“Can't wait to meet them,” Dunn said. Swinging down, he let the reins dangle and stretched.

“Been on the trail awhile, have you?” Larn asked.

“Feels like forever,” Tucker said. He dismounted and scratched at his stubble. “What is that I smell?”

“Soup,” Larn said. “Potato soup, to be exact. With carrots and peas. We ate the last of our meat a couple of days ago. I've been meanin' to go huntin' but haven't had the time.”

“Soup is great,” Tucker said. “A bowl would do me right fine.”

“I usually have three or four,” Larn said.

“As thin as you are?”

“I could eat five meals a day and not gain a pound,” Larn boasted. “It's just how I am.”

Lute alighted and wrapped his reins around his saddle horn. Turning, he took a step, but the farmer held out his hand.

“You'll have to eat out here, I'm afraid,” James Larn said.

Dunn was swatting dust from his shirt and stopped. “Why's that? He's as hungry as we are.”

“Likely so,” Larn said, “but he's not the same color.”

“Well, now,” Dunn said. “You're one of those who doesn't cotton to blacks, I take it?”

“It's not me so much,” Larn said. “My wife is a mite finicky about who she lets inside.”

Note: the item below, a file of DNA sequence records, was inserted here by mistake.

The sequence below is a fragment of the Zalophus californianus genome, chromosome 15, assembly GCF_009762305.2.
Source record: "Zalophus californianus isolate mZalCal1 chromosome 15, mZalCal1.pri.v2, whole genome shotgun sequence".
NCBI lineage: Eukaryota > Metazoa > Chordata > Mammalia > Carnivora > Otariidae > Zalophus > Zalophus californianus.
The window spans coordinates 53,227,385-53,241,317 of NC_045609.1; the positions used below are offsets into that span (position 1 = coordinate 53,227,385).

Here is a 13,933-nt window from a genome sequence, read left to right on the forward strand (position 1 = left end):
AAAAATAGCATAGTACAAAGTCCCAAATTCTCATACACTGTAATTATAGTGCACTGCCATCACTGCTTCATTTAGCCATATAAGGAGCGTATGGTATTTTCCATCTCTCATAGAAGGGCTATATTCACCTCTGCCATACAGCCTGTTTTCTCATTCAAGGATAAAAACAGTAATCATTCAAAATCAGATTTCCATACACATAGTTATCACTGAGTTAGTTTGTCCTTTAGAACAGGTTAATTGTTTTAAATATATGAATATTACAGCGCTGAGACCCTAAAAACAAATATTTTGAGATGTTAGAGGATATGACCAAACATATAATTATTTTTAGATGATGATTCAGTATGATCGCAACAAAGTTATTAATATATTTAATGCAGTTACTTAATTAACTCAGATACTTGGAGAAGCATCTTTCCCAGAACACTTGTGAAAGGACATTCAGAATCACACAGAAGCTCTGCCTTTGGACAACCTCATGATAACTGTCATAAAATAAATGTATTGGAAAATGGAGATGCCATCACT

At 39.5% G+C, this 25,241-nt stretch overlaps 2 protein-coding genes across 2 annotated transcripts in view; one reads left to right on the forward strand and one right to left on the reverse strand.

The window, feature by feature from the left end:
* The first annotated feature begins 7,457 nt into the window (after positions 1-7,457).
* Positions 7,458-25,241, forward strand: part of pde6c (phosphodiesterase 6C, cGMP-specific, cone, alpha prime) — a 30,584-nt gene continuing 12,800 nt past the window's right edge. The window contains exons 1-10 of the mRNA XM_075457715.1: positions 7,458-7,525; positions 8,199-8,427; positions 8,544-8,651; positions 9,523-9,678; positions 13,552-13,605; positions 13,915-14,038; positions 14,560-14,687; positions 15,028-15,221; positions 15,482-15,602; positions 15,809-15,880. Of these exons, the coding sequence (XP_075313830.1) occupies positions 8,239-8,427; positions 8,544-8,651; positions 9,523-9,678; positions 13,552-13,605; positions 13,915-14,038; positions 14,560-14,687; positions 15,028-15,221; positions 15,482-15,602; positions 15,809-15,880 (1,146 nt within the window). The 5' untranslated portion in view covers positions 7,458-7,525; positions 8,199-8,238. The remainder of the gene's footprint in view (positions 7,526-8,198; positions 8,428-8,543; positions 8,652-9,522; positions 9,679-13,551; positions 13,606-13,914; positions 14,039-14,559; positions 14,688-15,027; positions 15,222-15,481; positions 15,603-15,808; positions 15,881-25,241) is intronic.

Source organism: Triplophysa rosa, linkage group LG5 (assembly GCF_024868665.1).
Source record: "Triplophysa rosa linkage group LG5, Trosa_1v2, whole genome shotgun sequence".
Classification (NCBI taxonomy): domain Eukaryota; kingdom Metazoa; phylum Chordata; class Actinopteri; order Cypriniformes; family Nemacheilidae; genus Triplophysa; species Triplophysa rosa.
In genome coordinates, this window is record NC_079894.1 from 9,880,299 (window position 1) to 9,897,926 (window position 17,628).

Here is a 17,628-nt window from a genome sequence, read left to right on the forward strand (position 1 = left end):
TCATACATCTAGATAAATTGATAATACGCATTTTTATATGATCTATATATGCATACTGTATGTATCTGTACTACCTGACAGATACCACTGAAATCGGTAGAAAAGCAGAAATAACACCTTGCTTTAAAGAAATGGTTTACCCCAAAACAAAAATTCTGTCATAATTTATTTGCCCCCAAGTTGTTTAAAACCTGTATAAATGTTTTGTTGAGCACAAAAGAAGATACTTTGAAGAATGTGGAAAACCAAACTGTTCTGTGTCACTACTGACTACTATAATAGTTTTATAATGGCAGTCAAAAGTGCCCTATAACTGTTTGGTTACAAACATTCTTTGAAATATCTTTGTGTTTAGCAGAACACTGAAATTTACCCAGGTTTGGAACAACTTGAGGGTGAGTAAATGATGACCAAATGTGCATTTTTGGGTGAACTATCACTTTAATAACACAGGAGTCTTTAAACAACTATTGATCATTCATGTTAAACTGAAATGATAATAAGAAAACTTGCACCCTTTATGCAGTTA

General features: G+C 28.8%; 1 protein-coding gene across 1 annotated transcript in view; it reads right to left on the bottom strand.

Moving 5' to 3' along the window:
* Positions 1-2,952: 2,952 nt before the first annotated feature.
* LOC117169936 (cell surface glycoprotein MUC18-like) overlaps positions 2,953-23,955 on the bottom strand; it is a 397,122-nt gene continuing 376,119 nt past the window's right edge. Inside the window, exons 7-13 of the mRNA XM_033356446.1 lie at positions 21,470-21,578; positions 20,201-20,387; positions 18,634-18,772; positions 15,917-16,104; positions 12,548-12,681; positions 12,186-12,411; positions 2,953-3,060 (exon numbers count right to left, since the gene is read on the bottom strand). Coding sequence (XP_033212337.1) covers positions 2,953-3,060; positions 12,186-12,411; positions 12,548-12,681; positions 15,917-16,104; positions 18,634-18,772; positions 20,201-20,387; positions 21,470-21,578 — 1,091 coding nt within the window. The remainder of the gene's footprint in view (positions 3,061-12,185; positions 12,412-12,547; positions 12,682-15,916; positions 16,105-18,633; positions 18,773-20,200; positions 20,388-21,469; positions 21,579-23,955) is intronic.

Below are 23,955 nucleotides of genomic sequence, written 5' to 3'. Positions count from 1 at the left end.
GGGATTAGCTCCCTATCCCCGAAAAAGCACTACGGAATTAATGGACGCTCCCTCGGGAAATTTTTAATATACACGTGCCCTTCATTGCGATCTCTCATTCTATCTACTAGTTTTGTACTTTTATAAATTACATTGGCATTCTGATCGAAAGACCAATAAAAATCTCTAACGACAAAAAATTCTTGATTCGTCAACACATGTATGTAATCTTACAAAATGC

“So she's one of those?” Tucker said.

“Don't think poorly of her,” Larn said. “She lost her grandpa to some colored soldiers back during the War Between the States, and to this day she can't look at a black without gettin' all teary-eyed.”

The female of the place chose that moment to emerge, holding an infant bundled in a cloth. Only the baby's face poked out. “How do you do, gentlemen?”

Tucker gave a slight start. “Mrs. Larn. That's a cute sprout you've got there.”

James Larn said with fatherly pride, “He hasn't given us a lick of trouble. Doesn't cry a lot or keep us up nights, or nothin' like that.”

“Good for him,” Tucker said.

Dunn came over and smiled at the baby. “Look at him. Some say babies are cute, but I'd never want one of my own.”

“Never say never,” Fayette Larn said. “If my pa taught me anything, it's that each day brings its own surprises.”

“Listen to you, ma'am,” Dunn said. “But ain't it the truth?” He motioned at Lute. “Which reminds me. Your husband told us you'd rather our friend here should stay outside. I'd take it as a favor if he could come in with the rest of us.”

“I'm sorry. No,” Fayette said. “It would bring back painful memories. I've shed enough tears over my grandpa. He was near and dear to me as a person can be.”

“Lute is my pard,” Dunn said.

“I'm sorry. I can't help how I feel.”

“Makes two of us,” Dunn said.

Tucker glanced sharply at him, then said to the woman,
“The war was more than twenty years ago, ma'am. I should think you'd be cried out by now. Can't you make an exception in our case?”